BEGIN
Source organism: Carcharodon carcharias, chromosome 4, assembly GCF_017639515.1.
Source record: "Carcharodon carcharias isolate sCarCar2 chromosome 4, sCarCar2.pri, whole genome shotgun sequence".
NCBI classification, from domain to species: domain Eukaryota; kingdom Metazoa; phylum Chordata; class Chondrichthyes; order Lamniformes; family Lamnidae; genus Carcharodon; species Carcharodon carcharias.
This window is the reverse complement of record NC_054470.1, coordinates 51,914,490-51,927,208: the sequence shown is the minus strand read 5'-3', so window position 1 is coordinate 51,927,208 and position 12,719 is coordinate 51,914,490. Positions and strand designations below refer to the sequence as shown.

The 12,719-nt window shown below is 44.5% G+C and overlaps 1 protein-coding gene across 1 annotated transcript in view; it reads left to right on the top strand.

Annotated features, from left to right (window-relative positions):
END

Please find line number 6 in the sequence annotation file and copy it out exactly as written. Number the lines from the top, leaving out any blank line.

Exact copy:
Annotated features, from left to right (window-relative positions):